Can this really be happening? In another blow to the survival of Murchison Falls National Park, President Museveni is demanding that the Madhvani Group, the owners of Paraa and Chobe Lodges, be allowed to build a golf course within the park. Clearly he does not take the concept of “National Park” seriously.
I think building a Wal-Mart or a 24-hour Nakumatt at the Top of the Falls would be a reasonable next step.
First, let’s address the fact that Museveni is really in no position to make this call, either legally or in terms of his ability to assess the impacts of a project like this. He is quoted as saying “Golf has no fumes. It is not a factory to generate fumes, it is just grass. This must be resolved. Tell UWA that I want this to be done.”
He has absolutely no environmental credentials, and there are, theoretically, laws that a development like this should have to follow (for instance, undergoing one of those pesky Environmental Impact Assessments). It should also be a decision made by the Uganda Wildlife Authority, not by decree of the president. If the president is able to just sidestep constitutional process whenever it is convenient for him, that is a sign of a broken political and legal system.
While there are efforts to reduce the environmental impacts of golf courses in countries with strict environmental oversight, unregulated courses are notoriously polluting. The chemicals used to maintain the “perfect” grass have contaminated water sources around the world. I don’t know where in the park the Madhvanis plan to build this course, but my guess is that they will want a view of the river, which means there is a high likelihood of chemical runoff into the Nile. There is also the issue of irrigating the entire course during the dry season, presumably with water from the river.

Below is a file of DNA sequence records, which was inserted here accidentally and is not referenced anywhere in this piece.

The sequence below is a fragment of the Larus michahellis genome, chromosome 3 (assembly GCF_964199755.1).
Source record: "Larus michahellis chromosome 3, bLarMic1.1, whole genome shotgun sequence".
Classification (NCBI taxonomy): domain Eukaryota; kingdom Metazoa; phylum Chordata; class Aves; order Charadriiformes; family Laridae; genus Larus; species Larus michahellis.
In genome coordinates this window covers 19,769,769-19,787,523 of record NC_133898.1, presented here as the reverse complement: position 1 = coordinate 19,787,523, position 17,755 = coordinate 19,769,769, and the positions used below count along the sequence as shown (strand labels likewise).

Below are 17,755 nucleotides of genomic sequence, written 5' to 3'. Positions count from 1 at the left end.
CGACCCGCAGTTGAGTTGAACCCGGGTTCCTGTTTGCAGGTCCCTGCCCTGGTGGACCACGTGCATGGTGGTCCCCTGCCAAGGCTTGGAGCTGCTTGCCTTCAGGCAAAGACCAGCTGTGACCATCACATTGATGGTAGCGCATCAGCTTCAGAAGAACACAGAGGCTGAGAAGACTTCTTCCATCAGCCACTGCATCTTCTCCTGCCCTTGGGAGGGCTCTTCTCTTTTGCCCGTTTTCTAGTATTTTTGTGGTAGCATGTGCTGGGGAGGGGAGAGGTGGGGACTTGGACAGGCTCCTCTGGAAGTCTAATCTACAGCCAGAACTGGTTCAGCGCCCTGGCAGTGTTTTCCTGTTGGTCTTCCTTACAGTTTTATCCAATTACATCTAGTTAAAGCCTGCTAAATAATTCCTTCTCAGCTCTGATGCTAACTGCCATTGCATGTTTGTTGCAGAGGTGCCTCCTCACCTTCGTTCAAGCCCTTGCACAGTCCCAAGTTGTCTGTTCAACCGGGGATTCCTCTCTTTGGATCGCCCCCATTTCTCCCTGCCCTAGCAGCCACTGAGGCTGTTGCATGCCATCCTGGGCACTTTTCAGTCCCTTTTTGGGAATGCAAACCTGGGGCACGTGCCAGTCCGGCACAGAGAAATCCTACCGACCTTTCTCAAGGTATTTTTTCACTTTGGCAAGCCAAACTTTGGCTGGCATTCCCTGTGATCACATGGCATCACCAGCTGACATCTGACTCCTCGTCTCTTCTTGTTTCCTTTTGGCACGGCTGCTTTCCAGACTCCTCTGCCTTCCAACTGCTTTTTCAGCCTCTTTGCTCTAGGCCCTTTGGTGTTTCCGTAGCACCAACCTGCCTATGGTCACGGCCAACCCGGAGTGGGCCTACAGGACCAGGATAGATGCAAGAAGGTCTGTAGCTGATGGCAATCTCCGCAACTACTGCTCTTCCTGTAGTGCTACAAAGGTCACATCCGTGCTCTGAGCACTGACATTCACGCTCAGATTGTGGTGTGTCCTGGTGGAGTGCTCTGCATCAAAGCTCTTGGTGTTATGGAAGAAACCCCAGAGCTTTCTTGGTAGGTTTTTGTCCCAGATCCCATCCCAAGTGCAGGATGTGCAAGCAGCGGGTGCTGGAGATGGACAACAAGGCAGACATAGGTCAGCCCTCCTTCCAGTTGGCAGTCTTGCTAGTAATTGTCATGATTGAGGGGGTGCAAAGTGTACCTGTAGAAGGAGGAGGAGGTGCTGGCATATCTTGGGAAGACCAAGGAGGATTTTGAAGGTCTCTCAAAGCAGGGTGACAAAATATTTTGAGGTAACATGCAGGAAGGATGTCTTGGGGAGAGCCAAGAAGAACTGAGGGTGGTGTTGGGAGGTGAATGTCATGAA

Building a golf course in Murchison Falls National Park will also result in yet another area of the park where the wildlife, the main reason for the existence of the park, will not be welcome. As oil development expands into the production phase, the wildlife will already be feeling pressured as the open habitat shrinks.
The Madhvanis requested permission to build a golf course in Queen Elizabeth National Park sometime back, but were turned down by the Uganda Wildlife Authority because of the impact it would have on wildlife. The current, questionably-appointed Acting Executive Director of UWA, Mark Kamanzi, has apparently agreed to the current proposal, saying “There’s nothing wrong with the President allowing a golf course to be built in the park. It does not mean that the land has been given away.” It is important to note that, like President Museveni, Mark Kamanzi has no environmental credentials – he is a lawyer who was moved into the position of Executive Director by the Board that was recently disbanded.
Uganda’s natural assets should not be sold off to the highest bidder. The national parks here have the highest level of protection of any blocks of land in the country. If even that level of protection can’t keep these places safe, what does that mean for the rest of the remaining forests and other natural lands? Ugandans successfully fought to keep Museveni from selling off part of Mabira Forest, but they shouldn’t have to continually fight to save places that are already legally protected.
It will be a sad day if Uganda’s National Parks become little more than a National Joke.
Mark D. Jordahl – Kampala